The Voice of Red America


Ken Tomlinson's tenure atop the Corporation for Public Broadcasting has received a lot of public attention. His simultaneous reign at the Broadcasting Board of Governors—the arm of the government that runs the Voice of America, Radio Sawa, Radio Marti, etc.—has not. Writing in The New Republic, Franklin Foer points out some parallels:

He has deployed a similar set of tactics: purging the bureaucracy of political enemies, zealously rooting out perceived "liberal bias," and generally politicizing institutions that have resisted ideological intrusions for decades. One of Tomlinson's fellow broadcasting governors told me, "In every story about the CPB, you could substitute BBG."

For the record, I'm not so sure that these outfits have "resisted ideological intrusions for decades." To take the most obvious example, Radio Marti wouldn't even exist if the U.S. weren't ideologically opposed to Fidel Castro, and its broadcasts have frequently reflected that fact. What Tomlinson has brought to the agency, by Foer's account, is something more insidious, or at least more vacuous: an infection of party politics. The Voice of America "exists to make America's case to the world," he writes, but lately "has focused far more intently on burnishing the image of the Bush administration and the Republican Party."

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  1. We’re all amazed that when politicos oversee media, the media get politicized!

  2. It takes rather a lot of cheek to assert that NPR and PBS were not politicized before Tomlinson. Public broadcasting fell prey to institutional hijacking long ago, becoming little more than megaphone for Leftist ideas.

    The ugly truth is that there is no such thing as a publicly funded institution that is apolitical. Attempts to shield such institutions from political interference also shield them from political oversight. Without oversight, the institutions inevitably become corrupted from within.

  3. Clearly, NPR and PBS have been politicized from the beginning — though it’s not true that they’re “little more” than a megaphone for the left. That’s beside the point, though, because the article isn’t about NPR and PBS.

  4. I think she’s referring to

    He has deployed a similar set of tactics

    If this were TV I think this would open the door for Matlock to bring up the subject of PBS, NPR, etc. Not that the prosecution wouldn’t object.

    though it’s not true that they’re “little more” than a megaphone for the left

    How about “almost entirely”?

  5. Jeese Walker,

    The “cheek” comment wasn’t aimed at you. Sorry if I gave that impression. It would, however, appear to me that from the context of the quoted section that Foer lumps NPR and PBS in with the supposedly previously apolitical institutions such as VOA.

    I haven’t been following this issue very closely but Foer doesn’t carry a lot of weight with me. He couldn’t even get the Bob Barr issue right and repeated the fallacy that Tomlinson’s report labled Bob Barr a Liberal when in fact he was correctly identified as a rightwing talk show quest that opposed specific Bush’s polices. The Tomlinson report argued that Barr was included to send the message,”See, the Bush policy is so bad that even some knuckle-dragging conservatives oppose it.” If Foer couldn’t get that right, I don’t think I will give much weight to the rest of his criticism.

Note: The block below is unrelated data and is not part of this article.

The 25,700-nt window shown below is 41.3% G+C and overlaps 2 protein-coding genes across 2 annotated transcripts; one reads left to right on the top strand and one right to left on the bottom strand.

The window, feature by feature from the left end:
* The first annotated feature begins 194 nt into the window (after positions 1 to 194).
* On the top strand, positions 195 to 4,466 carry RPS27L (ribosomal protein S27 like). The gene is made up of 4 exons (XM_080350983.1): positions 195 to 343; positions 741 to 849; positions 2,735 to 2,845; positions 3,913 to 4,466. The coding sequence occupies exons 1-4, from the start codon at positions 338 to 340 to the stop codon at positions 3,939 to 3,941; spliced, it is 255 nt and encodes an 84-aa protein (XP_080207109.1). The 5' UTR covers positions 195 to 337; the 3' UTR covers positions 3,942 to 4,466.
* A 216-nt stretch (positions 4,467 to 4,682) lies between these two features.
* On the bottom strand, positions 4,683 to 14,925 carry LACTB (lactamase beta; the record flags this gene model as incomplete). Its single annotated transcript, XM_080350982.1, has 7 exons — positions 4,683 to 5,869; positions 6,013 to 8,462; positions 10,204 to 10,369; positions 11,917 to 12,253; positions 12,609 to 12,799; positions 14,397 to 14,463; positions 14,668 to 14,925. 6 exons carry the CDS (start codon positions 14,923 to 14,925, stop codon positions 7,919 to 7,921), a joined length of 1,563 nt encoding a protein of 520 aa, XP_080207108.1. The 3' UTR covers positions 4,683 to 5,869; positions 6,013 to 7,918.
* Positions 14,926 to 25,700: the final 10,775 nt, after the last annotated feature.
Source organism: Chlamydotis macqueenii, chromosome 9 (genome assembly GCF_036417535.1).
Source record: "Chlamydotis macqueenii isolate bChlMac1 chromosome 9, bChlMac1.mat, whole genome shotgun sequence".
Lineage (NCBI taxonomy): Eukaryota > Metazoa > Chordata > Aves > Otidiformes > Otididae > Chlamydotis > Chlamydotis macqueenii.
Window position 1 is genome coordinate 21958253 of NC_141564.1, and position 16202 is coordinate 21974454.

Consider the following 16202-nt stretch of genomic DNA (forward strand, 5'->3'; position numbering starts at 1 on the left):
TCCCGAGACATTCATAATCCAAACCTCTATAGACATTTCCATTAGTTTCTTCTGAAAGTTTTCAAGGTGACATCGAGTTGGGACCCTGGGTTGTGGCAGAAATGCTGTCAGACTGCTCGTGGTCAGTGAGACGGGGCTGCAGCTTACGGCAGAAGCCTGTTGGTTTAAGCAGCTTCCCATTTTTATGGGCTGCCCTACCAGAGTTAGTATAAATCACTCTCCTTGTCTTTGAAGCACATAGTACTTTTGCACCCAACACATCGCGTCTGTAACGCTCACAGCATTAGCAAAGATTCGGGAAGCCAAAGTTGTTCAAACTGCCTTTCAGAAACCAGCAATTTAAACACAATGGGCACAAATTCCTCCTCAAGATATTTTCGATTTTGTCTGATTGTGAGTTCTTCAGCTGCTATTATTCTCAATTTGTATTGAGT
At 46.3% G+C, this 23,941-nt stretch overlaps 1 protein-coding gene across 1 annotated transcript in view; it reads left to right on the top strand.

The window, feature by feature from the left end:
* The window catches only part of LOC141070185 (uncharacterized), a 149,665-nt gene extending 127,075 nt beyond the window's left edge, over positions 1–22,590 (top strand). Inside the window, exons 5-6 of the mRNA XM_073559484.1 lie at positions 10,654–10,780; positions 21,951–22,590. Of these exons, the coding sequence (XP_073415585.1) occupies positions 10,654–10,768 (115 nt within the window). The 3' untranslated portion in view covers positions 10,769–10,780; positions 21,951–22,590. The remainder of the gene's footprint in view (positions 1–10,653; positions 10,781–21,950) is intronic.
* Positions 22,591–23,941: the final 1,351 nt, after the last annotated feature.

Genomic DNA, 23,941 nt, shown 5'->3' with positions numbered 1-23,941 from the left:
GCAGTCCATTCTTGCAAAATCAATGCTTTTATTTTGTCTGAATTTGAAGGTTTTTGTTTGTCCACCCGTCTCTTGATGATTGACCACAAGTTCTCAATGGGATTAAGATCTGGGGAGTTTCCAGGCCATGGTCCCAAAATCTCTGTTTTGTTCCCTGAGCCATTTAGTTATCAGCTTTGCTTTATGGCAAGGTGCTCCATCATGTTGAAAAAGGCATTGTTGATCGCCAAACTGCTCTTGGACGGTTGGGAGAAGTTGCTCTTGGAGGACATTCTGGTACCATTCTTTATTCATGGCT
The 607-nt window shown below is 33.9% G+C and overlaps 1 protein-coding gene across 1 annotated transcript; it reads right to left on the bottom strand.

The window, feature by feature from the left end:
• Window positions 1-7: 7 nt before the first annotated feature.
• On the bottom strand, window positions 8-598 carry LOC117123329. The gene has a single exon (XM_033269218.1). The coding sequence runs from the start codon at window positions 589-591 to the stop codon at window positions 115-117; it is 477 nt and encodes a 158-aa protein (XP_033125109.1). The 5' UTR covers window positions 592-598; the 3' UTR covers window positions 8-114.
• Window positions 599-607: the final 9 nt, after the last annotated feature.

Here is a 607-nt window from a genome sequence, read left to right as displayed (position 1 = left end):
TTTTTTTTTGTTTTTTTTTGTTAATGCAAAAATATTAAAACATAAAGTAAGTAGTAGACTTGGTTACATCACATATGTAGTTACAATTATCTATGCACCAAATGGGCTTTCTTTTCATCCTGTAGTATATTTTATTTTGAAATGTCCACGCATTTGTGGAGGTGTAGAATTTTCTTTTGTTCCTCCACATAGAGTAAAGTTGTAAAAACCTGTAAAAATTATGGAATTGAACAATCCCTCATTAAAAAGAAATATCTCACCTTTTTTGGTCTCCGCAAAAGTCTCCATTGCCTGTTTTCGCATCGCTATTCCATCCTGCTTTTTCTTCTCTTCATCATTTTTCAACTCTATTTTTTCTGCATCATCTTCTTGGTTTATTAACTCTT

Personally, I think I will give it some time before I start wetting my pants over Tomlinson’s supposed “politicization” of the BBG.

  6. You’re right that it sounds like Foer was lumping in NPR and PBS with the allegedly non-ideological BBG. I suspect that that’s a matter more of sloppy writing than of cheek.

    That said: Unless Foer is misquoting everyone in the article, I think there’s a legitmate story here. Yeah, he got the Barr bit wrong. Journalists are careless sometimes. But that’s a reason to read his article critically, not to simply ignore the substantive reporting he’s done.

  7. ‘The Tomlinson report argued that Barr was included to send the message,”See, the Bush policy is so bad that even some knuckle-dragging conservatives oppose it.”‘

    Sic semper right wing “media analysis.” If there are lots of liberals, or mentions of liberals, it’s because they wuv liberals. If, as has always been the case with the Newshour, Republican guests significantly outnumber liberal guests, it’s because they’re dragging the the poor widdle Republicans to pick on them.

    My God, does anyone else remember when PBS ran a special on the history of Islam, and didn’t even use the term “homocide bomber” even once? Oh, the horror, the abject bias!

  8. Jesse Walker,

    I don’t know if there is actually a story here or not. Certainly, there is no reason why Tomlinson or anyone else couldn’t be abusing government controlled media for partisan political ends.

    However, it appears to me that same people who were shocked that anyone could think that PBS was politically slanted are now shocked that anyone could think that the BGG is likewise slanted and in need of political oversight. Since I believe that PBS is rather badly slanted, it causes me to doubt the perceptiveness of Tomlinson’s accusers in this matter. If they were wrong about PBS, which I can confirm by switching on my TV, I think it likely they are wrong about BGG.

    Of course, it is also possible that PBS and BGG have been hijacked by Leftist AND that Tomlinson and the rightwing is also hijacking them in turn.

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